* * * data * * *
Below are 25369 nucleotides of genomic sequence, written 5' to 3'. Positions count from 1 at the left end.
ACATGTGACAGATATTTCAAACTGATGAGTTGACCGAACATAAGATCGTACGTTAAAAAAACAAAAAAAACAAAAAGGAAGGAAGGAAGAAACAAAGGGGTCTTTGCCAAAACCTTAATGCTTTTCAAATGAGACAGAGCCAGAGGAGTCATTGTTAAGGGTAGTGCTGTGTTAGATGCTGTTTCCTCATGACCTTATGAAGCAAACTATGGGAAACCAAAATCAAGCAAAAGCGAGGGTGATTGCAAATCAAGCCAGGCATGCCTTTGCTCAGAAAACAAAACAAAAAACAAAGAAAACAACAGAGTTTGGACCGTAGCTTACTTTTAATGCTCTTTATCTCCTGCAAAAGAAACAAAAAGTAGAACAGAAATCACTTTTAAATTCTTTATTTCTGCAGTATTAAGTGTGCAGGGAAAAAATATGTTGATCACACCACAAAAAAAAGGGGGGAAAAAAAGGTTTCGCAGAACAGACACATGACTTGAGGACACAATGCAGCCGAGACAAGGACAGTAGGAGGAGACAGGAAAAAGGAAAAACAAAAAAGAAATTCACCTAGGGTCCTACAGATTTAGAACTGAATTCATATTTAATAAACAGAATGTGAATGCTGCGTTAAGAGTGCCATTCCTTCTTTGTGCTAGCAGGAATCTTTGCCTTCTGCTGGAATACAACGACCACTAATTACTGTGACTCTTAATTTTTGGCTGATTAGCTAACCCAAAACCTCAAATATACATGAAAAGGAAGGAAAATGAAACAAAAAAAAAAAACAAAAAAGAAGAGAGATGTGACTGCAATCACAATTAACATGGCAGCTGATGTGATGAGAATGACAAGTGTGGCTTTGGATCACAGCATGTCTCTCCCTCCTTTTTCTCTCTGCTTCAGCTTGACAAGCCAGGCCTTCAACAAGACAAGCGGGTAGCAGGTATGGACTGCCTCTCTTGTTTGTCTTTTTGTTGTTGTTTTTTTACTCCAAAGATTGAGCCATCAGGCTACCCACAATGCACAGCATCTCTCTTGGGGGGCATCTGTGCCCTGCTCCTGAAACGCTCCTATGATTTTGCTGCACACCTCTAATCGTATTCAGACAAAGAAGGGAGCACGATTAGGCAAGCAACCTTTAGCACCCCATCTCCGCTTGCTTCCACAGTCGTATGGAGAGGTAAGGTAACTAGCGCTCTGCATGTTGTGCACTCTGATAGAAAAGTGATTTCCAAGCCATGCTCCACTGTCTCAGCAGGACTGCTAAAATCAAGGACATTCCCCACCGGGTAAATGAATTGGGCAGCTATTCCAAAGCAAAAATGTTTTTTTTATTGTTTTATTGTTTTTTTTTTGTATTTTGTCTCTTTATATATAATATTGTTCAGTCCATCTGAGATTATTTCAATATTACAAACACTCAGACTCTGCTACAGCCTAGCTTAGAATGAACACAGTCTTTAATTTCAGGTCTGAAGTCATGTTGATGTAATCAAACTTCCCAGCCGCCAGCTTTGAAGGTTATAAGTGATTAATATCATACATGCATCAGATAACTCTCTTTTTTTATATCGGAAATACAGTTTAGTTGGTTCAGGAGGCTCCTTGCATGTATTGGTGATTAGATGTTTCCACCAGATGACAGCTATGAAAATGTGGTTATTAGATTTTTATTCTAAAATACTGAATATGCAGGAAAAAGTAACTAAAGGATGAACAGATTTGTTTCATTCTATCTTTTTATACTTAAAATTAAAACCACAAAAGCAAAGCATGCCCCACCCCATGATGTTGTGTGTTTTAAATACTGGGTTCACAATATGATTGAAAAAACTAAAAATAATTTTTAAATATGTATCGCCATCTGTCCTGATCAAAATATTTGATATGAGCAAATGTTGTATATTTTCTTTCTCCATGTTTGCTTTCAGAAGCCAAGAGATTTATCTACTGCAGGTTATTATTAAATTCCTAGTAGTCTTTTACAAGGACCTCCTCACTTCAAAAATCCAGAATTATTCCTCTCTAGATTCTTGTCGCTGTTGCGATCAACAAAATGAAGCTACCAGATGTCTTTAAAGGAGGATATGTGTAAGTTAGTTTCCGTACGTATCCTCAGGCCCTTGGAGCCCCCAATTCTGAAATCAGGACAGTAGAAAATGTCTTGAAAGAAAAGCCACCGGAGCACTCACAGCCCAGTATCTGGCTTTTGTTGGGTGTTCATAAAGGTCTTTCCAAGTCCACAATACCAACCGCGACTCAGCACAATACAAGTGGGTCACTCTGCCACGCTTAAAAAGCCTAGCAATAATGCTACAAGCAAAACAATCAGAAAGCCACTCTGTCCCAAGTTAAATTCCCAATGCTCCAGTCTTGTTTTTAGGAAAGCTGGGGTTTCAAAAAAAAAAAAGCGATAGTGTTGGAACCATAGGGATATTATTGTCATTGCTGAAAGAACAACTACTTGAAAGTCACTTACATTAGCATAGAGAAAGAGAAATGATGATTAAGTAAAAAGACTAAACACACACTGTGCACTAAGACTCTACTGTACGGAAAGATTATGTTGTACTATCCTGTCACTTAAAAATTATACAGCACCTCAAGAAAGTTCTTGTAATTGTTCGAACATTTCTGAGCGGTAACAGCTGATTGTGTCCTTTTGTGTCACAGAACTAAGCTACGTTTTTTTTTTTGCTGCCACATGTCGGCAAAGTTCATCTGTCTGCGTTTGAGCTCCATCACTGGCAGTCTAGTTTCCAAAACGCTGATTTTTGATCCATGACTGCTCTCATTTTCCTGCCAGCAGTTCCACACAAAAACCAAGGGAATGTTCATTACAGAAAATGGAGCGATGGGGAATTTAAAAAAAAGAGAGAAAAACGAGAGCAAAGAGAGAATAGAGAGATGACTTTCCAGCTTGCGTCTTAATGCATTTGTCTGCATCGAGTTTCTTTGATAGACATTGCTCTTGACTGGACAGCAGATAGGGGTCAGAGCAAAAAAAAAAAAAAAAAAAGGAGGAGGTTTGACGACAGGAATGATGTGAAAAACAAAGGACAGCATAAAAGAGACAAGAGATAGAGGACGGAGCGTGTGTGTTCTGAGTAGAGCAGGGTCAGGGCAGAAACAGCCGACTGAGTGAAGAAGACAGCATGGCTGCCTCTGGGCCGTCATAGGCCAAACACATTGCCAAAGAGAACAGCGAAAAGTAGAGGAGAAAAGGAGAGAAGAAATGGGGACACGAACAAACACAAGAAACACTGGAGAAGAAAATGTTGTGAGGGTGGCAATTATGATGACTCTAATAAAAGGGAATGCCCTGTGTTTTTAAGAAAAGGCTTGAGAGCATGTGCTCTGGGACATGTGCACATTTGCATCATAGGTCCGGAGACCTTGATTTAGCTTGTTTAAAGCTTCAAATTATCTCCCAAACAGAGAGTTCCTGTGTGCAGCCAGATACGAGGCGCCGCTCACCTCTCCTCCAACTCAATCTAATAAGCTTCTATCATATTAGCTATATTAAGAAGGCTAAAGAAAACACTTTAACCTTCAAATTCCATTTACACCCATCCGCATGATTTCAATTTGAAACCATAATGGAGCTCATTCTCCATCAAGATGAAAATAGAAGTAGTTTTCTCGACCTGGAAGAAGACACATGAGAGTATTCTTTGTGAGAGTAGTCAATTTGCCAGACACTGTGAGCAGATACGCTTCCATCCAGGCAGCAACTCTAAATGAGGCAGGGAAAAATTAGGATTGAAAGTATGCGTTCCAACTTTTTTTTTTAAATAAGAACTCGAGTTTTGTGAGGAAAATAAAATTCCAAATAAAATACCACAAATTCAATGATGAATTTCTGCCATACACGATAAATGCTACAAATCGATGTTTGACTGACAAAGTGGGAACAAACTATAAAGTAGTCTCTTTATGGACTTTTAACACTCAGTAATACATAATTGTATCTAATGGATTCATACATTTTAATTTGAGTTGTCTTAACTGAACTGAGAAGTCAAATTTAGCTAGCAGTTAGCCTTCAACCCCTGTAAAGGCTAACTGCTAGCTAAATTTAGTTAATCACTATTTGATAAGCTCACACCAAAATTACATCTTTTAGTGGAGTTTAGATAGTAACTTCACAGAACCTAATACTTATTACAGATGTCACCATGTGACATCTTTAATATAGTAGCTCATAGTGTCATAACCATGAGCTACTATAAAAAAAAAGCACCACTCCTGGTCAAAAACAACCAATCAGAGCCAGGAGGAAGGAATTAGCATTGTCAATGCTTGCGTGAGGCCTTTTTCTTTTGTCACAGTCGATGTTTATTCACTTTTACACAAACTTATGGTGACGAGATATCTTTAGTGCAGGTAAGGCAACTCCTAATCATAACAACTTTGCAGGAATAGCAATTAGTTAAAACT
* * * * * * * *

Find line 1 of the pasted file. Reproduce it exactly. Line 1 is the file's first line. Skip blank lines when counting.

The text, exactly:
Below are 25369 nucleotides of genomic sequence, written 5' to 3'. Positions count from 1 at the left end.